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Russian President Vladimir Putin has been formally accused by the International Criminal Court (ICC) of war crimes and faces an arrest warrant, which the Kremlin considers illegitimate.
ICC president Piotr Hofmanski said in a video statement Friday that an arrest warrant has been issued for Putin for the “alleged war crimes of deportation of children from Ukrainian occupied territories into the Russian Federation.”
International law prohibits occupying powers from transferring civilians from occupied areas to other territories.
Hofmanski said the contents of the warrants would be kept secret to protect the identities of the allegedly abducted children.
“Nevertheless, the judges of the chamber dealing with this case decided to make the existence of the warrants public in the interest of justice and to prevent the commission of future crimes,” he said.
While the ICC’s judges have issued the warrants, it will be up to the international community to enforce them as the ICC has no police force of its own.
“The execution depends on international cooperation,” Hofmanski said.
While it’s unclear what type of international cooperation would lead to Putin’s arrest, Russia has made clear it has no intention of cooperating.
The Kremlin said earlier this week that it doesn’t acknowledge the ICC’s jurisdiction or authority.
“We do not recognize this court; we do not recognize its jurisdiction,” Kremlin spokesperson, Dmitry Peskov, told journalists in Moscow on Tuesday.
Peskov’s dismissal of the court’s authority came amid media speculation that ICC prosecutors would open two war crimes cases and issue several arrest warrants for those deemed responsible for the targeting of Ukrainian civilian infrastructure and for the mass abduction of children.
Besides seeking Putin’s arrest, the ICC on Friday also announced it had issued an arrest warrant for Maria Alekseyevna Lvova-Belova, the Commissioner for Children’s Rights in the Office of the President of the Russian Federation, on similar allegations.
The ICC said in a statement that both Putin and Lvova-Belova are “allegedly responsible for the war crime of unlawful deportation of population (children) and that of unlawful transfer of population (children) from occupied areas of Ukraine to the Russian Federation.”
“The crimes were allegedly committed in Ukrainian occupied territory at least from 24 February 2022,” the court said, which marks the date of Russia’s invasion of Ukraine, which Moscow calls a “special military operation.”
The arrest warrants come about a year after ICC prosecutor Karim Khan opened an investigation into possible war crimes, crimes against humanity, and genocide in Ukraine.
Khan has said that, during four trips to Ukraine, he was looking at the alleged targeting of civilian infrastructure and crimes against children.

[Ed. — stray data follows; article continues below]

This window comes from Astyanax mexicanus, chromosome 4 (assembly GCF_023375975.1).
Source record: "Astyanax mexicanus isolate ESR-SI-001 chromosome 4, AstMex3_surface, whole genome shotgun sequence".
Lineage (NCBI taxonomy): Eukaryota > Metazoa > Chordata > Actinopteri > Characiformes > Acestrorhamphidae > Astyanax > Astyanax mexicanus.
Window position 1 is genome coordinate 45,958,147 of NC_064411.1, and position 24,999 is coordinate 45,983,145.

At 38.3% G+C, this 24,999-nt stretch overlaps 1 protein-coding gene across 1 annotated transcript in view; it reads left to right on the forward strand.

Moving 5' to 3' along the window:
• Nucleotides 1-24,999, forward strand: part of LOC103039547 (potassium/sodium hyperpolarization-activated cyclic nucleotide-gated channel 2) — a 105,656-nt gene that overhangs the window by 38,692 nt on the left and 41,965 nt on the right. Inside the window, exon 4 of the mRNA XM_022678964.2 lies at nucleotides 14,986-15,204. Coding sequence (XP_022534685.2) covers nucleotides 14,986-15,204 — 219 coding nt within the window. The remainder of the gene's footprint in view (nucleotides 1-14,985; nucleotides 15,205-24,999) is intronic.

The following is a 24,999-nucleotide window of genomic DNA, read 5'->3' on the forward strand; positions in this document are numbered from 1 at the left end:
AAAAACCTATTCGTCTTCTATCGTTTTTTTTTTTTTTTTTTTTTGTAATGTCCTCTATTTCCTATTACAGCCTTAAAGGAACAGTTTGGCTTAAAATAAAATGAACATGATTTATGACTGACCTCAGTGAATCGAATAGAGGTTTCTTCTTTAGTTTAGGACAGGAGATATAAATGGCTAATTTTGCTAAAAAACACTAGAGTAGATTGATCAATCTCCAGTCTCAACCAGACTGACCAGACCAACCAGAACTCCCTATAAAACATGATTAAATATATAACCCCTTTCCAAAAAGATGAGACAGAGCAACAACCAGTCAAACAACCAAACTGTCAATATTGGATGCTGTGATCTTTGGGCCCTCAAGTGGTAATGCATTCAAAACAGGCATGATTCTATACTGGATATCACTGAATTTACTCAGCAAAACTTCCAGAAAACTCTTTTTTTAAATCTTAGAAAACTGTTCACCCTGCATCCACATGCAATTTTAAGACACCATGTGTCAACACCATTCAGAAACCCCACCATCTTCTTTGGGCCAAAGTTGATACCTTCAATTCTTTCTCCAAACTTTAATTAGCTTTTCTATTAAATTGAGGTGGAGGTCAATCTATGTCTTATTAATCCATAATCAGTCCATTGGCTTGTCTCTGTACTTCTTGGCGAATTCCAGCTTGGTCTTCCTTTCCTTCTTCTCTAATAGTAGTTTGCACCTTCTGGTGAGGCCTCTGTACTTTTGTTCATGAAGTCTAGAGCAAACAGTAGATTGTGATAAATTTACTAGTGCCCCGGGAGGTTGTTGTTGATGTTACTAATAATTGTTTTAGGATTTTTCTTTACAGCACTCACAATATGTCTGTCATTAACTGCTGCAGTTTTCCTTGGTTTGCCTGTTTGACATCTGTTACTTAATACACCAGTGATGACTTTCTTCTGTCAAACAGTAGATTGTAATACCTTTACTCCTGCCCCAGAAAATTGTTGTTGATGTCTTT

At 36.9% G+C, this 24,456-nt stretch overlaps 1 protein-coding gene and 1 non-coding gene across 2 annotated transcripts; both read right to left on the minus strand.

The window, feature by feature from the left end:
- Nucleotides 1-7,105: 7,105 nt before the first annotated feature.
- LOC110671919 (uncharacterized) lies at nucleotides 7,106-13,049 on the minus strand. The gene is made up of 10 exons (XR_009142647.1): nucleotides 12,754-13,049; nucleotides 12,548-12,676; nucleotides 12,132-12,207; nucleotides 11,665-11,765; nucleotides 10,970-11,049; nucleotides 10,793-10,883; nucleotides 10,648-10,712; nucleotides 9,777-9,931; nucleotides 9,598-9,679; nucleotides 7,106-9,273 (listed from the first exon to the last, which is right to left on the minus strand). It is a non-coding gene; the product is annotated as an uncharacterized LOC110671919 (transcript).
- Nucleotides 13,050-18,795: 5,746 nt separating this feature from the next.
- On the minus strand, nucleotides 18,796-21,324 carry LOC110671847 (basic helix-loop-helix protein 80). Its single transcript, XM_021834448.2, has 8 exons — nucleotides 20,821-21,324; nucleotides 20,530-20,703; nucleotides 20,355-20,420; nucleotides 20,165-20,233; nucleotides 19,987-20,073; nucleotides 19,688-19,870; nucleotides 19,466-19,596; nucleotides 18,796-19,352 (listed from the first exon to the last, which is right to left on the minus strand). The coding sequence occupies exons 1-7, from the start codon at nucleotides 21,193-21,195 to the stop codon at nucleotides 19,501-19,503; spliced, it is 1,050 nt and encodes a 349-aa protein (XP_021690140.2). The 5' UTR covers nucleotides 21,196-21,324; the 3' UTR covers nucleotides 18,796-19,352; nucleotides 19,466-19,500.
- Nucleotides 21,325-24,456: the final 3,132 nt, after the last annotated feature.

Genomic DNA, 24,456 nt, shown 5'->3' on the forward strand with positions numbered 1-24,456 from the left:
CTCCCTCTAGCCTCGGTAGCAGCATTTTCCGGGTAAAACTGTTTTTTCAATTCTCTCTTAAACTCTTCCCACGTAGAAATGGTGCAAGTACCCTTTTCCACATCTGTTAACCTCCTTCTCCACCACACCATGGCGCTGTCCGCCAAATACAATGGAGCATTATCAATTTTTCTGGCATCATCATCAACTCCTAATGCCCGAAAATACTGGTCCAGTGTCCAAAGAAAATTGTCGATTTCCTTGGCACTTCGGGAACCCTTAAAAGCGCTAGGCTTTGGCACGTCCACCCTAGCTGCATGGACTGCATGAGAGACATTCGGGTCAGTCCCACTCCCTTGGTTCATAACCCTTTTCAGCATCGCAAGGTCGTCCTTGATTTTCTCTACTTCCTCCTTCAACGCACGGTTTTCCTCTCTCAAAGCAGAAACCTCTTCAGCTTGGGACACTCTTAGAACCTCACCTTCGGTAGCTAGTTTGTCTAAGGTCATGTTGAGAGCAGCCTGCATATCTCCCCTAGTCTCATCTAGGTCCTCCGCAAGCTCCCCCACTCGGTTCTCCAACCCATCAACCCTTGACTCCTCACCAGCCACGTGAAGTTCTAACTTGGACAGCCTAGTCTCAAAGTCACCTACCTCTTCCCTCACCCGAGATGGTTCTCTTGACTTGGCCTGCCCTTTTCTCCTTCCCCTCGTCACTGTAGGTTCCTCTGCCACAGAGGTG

Ukraine’s Prosecutor General Andriy Kostin hailed the ICC’s decision in a statement on social media.
“The world received a signal that the Russian regime is criminal and its leadership and henchmen will be held accountable,” he said. “This is a historic decision for Ukraine and the entire system of international law.”
Andriy Yermak, Ukraine’s presidential chief of staff, said the move was “just the beginning.”
There were no immediate comments from Russia following the ICC’s announcement.
On Thursday, a United Nations-backed inquiry accused Russia of committing numerous war crimes in Ukraine, including forcibly deporting children to Russian territory.
The ICC’s announcement came as Slovakia on Thursday announced that it would send its fleet of Soviet-era MiG-29 fighter jets to Ukraine.
With the move, Slovakia joined Poland, which on March 16 became the first NATO country to send its fighter jets to its embattled neighbor.
Ukraine’s leaders have repeatedly asked Western powers for fighter jets to help them in the fight against Russian forces.
Analysts say that neither Moscow nor Kyiv has air superiority in the skies above Ukraine, with the decision to send in the jets seen as a potential turning point in repelling Russia’s offensive.
Ukraine President Volodymyr Zelenskyy has repeatedly requested jet fighters, while Washington and other NATO allies have refused, citing concern about escalating the alliance’s role in the conflict.
Peskov downplayed the decision to send Polish and Slovak planes to Ukraine.
“In the course of the special military operation, all this equipment will be subject to destruction,” Peskov said. “It feels like all of these countries are thus engaged in the disposal of old unnecessary equipment.”
Poland, which considers Russia’s regional ambitions a threat to its security, has been one of Kyiv’s staunchest supporters since the conflict began.
Warsaw has already provided Ukraine with some 250 combat tanks and pledged dozens more last month, including advanced German-made Leopard tanks.
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